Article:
Killing Ourselves

Michael Metzger

With the Salk Vaccine, why didn’t we experience widespread social distrust?

I was born in August 1954. Seven months before, children from Arsenal Elementary School in Pittsburgh, Pennsylvania, received the first injections of the new polio vaccine developed by Dr. Jonas Salk. Mass inoculations followed with no widespread resistance.

Americans cheered the success rate (60-70 percent). Inoculations continued even when a sudden outbreak of some 200 cases occurred. The problem was a faulty batch of the vaccine. Production standards were improved and vaccinations continued unabated.

By August 1955 some 4 million shots had been given. Cases of polio in the U.S. dropped from 14,647 in 1955 to 5,894 in 1956, to virtually zero by 1959. Today, the World Health Organization says polio cases have been reduced by 99 percent worldwide.

Which brings us to Covid-19. Why our massive resistance to inoculation? What gives?

The answer’s not simple. The seeds were sown long ago, in America’s first pilgrims. They mostly came here to be left alone.[1] Our seedbed of stubborn independence was stirred in the Second Great Awakening. It sprouted an evangelical form of Christianity suspicious of institutional authority and traditions.

These tender shoots took hold in the mid-1800s with the church planting movement. The leaders of the largest denomination felt that if believers have a Bible, the Holy Spirit, and a brain; then no authority—religious or otherwise—can influence their beliefs.[2]

Our nation’s leading culture-shapers felt similarly, except that most were not Christians. No Bible or Holy Spirit. They did however agree that we have a brain, so they felt that no authority—including religious institutions—should influence their beliefs.[3] Faith or no faith, Americans were, by and large suspicious, of authority and institutions.

Suspicion’s tender shoots took a beating in the first half of the 20th century. A Depression and two World Wars will do that, as our nation pulled together. We experienced social cohesion. It lasted a while after the war, including the year 1954 when the Salk vaccine was introduced. It’s why there was no widespread resistance.

Elvis Presley began recording in 1954. He was followed by a slew of artists, philosophers, painters, writers—all of them reinvigorating the withered shoots of distrust. Louis Menand tells the story in his new book, The Free World: Art and Thought in the Cold War. One example is Joan Didion who wrote Slouching Towards Bethlehem (1968). Didion depicts an America where “disorder was its own point.” Another is John Lennon: Don’t trust anyone over 30. Timothy Leary popularized a Boomer mantra: Question Authority.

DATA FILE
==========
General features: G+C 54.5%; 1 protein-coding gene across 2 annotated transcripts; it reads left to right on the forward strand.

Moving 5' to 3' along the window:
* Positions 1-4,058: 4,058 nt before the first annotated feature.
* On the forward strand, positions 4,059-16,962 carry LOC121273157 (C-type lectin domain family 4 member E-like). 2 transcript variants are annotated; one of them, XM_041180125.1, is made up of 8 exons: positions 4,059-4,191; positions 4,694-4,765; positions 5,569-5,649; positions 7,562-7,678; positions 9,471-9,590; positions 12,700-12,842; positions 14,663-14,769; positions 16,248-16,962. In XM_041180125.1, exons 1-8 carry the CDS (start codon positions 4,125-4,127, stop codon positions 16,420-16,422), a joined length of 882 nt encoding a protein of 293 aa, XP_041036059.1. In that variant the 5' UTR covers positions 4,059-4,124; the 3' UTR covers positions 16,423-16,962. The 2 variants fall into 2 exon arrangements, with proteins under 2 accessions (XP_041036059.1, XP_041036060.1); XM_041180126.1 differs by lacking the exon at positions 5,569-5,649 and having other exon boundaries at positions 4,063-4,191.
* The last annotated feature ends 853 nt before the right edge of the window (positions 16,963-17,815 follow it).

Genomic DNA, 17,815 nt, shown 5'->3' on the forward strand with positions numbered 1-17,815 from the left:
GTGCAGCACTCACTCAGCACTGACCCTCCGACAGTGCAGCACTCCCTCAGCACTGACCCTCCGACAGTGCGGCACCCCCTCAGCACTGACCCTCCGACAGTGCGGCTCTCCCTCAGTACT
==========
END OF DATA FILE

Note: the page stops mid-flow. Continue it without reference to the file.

We think of the 1960s as the classic Boomer decade, writes David Brooks, but the false summer of the 1990s was the high-water mark of the Boomer ethos. Walls were coming down. People were coming together. Faith in individualism meant society would flourish as individuals are liberated from the shackles of institutions and are true to themselves.

How’s that working out?

Not well. Affluent Boomers (and GenX) came through the 2008 housing crisis and widening wage disparities largely unscathed. Same with Covid-19 and the resulting economic crisis. Marginalized communities, however—black, white, Hispanic—have not. Nor have millennials. They tend to feel “the system is rigged.” They distrust our civic and state institutions. They distrust the institutions associated with Covid-19 vaccines.

This has been a long time coming. I recommend Brooks’ article. He notes how, in 1969, Daniel Patrick Moynihan wrote a memo to his boss-to-be, President-elect Richard Nixon: “In one form or another all of the major domestic problems facing you derive from the erosion of the authority of the institutions of American society. This is a mysterious process of which the most that can be said is that once it starts it tends not to stop.”

Moynihan was right on many things. If he was right about the unstoppable erosion of trust, it explains our widespread resistance to vaccines. We’re killing ourselves.


[1] Godfrey Hodgson, A Great & Godly Adventure: The Pilgrims & the Myth of the First Thanksgiving (PublicAffairs, 2006).

[2] Roger Lundin, From Nature to Experience: The American Search for Cultural Authority (Bowman & Littlefield Publishers, Inc., 2005).

[3] Louis Menand, The Metaphysical Club: A Story of Ideas in America (Farrar Straus and Giroux, 2001).


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  1. Thank you for your work, Mike. However, Polio and COVID are apples and oranges.

    Polio was devastating to American children: in 1952 alone 25,000 little ones were paralyzed or killed by the disease. Two reasons many parents of young children (including me) don’t trust the CDC on COVID shots for children is 1) it was clear early on that this disease poses minimal risks for little ones and 2) the COVID campaigns smacked of propaganda from the beginning.

    Refusing to inject untested pharmacological substances into little children is hardly “killing ourselves.”

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